HCR Law Events

20 November 2023

The Church of England national safeguarding standards and quality assurance framework

The Church of England (C of E) National Safeguarding Team (NST) has recently published their first national safeguarding standards (‘the standards’), which will apply to dioceses, parishes, and churches, with immediate effect.

The NST, who manage complex safeguarding cases and those relating to senior clergy including bishops and deans, have been in the process of developing the standards since 2020.

Why have the standards been introduced?

The standards are not intended to replace, but build on, the C of E’s existing policies and procedures, including “Promoting a Safer Church”  the C of E’s safeguarding policy for children, young people and adults.

The standards will also be used to inform the second round of independent audits of dioceses and cathedrals which will begin in January 2024. The C of E first introduced independent safeguarding audits as a pilot scheme in 2015 which was then rolled out across the Church. The Independent Inquiry into Child Sexual Abuse (IICSA) commended these audits and recommended that independent external auditing of the Church’s safeguarding policies and procedures, as well as the effectiveness of safeguarding practice in dioceses, cathedrals and other church organisations, continue.

The IICSA found that while there had been recent and important improvements in child protection practice, the C of E still has more to do to rebuild trust, as historically they had failed to respond consistently to victims and survivors with sympathy and compassion, accompanied by practical and appropriate support.

What are the standards?

The C of E have created five “Safeguarding Standards” which include a statement of the standard itself and an explanation of why it is important. Each standard also has a series of “What Good Looks Like” indicators which are detailed criteria that are intended to be used to show how well that standard is being achieved.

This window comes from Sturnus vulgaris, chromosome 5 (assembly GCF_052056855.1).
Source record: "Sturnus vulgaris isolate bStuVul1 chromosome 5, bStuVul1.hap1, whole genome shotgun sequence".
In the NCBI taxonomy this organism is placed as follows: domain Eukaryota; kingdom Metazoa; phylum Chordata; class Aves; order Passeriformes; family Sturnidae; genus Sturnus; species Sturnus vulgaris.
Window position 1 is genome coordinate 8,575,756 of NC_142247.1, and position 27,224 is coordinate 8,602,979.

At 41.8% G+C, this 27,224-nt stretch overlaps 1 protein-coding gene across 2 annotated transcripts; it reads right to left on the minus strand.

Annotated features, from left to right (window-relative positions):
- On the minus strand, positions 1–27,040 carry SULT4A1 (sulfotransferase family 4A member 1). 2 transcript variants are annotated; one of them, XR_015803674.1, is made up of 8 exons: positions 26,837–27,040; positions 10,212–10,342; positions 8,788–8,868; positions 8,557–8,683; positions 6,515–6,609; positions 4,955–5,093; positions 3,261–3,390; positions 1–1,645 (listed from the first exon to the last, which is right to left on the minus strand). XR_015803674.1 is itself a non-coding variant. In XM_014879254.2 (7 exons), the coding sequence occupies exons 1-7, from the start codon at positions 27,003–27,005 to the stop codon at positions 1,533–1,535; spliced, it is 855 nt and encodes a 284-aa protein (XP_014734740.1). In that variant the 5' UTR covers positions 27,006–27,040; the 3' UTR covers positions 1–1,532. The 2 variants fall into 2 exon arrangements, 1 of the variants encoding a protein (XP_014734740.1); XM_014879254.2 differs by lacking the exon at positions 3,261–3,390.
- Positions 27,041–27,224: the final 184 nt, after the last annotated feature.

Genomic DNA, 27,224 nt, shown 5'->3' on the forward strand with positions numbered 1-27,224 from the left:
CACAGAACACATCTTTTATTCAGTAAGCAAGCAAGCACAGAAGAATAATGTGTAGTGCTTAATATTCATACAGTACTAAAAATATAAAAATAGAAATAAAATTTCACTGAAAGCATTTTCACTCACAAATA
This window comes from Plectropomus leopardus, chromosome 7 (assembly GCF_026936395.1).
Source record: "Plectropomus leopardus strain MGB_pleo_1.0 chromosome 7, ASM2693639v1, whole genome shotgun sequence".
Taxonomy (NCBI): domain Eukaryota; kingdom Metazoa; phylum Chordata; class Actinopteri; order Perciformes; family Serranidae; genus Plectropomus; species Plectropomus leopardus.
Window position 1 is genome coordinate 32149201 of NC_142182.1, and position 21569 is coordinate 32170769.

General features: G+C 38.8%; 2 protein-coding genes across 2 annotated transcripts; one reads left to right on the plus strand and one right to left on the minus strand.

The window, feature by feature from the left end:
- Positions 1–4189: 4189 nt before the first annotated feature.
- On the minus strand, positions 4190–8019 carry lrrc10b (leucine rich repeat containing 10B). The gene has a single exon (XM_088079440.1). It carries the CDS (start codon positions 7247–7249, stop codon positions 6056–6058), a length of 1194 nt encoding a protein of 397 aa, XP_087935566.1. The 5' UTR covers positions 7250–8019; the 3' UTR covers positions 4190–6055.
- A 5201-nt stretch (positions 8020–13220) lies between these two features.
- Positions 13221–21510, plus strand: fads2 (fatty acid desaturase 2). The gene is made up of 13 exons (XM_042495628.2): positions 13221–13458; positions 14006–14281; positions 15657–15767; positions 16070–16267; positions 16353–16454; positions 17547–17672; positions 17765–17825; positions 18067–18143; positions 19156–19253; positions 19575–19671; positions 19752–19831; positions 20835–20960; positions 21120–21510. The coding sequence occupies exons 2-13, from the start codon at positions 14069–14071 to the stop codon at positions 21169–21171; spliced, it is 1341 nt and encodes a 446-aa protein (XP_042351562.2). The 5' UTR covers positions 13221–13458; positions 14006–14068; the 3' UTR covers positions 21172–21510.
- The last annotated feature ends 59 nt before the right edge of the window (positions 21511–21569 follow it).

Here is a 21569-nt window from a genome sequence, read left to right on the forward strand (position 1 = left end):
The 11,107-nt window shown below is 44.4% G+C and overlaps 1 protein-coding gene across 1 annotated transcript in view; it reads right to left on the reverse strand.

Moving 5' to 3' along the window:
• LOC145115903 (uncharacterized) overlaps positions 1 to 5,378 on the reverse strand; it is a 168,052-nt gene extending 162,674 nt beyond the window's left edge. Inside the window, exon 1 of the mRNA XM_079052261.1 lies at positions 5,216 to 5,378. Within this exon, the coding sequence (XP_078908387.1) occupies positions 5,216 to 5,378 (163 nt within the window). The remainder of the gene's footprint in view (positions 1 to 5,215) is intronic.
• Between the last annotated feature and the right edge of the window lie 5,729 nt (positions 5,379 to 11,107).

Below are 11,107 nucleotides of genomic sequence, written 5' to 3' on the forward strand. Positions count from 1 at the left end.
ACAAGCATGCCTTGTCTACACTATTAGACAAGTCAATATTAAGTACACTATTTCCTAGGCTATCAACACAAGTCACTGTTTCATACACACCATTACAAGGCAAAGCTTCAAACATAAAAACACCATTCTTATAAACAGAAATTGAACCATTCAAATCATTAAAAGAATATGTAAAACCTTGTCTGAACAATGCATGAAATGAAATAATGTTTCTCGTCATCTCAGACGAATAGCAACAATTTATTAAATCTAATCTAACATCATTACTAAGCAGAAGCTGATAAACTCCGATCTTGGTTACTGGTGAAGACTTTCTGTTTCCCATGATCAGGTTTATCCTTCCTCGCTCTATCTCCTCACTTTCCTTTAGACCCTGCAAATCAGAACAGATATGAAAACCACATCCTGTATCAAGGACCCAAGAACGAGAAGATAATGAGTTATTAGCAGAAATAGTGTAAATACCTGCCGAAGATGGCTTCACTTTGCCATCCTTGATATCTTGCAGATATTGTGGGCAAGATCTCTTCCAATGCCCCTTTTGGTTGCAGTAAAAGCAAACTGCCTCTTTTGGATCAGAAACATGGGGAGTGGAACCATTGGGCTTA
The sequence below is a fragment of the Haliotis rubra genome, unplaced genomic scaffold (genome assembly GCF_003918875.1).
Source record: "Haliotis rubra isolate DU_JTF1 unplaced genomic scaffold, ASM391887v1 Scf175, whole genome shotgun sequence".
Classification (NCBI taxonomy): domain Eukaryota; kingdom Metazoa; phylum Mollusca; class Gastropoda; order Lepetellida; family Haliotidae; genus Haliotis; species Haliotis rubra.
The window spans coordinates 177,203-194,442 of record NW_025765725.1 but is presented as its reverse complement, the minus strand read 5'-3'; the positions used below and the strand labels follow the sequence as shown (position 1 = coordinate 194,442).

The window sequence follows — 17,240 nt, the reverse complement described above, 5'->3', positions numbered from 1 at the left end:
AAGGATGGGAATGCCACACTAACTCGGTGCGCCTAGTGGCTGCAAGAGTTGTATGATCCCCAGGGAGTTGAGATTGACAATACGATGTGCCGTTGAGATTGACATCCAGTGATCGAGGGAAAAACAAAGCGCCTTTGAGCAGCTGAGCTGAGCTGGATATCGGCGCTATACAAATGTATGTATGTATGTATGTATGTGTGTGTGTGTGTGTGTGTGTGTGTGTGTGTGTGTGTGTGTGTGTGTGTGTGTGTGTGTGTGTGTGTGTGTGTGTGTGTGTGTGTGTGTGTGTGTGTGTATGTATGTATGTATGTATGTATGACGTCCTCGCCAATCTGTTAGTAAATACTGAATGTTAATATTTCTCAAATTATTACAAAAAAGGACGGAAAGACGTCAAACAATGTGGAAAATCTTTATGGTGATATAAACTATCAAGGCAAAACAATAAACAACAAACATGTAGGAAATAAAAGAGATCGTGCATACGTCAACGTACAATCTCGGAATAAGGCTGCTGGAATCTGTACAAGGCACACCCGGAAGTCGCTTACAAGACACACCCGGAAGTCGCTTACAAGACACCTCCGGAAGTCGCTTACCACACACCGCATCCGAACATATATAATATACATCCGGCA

The five standards are:

  1. Culture, leadership and capacity: Church bodies have safe and healthy cultures, effective leadership, resourcing and scrutiny arrangements necessary to deliver high-quality safeguarding practices and outcomes
  2. Prevention: Church bodies have in place a planned range of measures which together are effective in preventing abuse in their context
  3. Recognising, assessing and managing risk: Risk assessments, safety plans and associated processes are of a high quality and result in positive outcomes. The assessment and management of risk is underpinned by effective partnership working
  4. Victims and survivors: Victims and survivors experience the timeliness and quality of Church bodies’ responses to disclosures, and their subsequent support, as positively meeting their needs, including their search for justice and helping their healing process
  5. Learning, supervision and support: All those engaged in safeguarding-related activity in Church bodies receive the type and level of learning, professional development, support and supervision necessary to respond to safeguarding situations, victims and survivors, and respondents, effectively.

Although it is not expected that every indicator will be met overnight the Standards make clear the C of E’s intended direction of travel for the future of safeguarding. It is anticipated that the introduction of the standards will now support Church bodies in their strategic planning by enabling identification of both their strengths and areas for development in respect of safeguarding.

Our education team are well placed to support Church of England Diocese on implementing these standards. We also advise Church of England schools day-to-day with putting in place effective safeguarding policies that are compliant with Keeping Children Safe In Education 2023; managing complex safeguarding matters; and drafting hire facilities agreements that meet best practice.

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About the Author
Kate Shields, Chartered Legal Executive (FCILEx)

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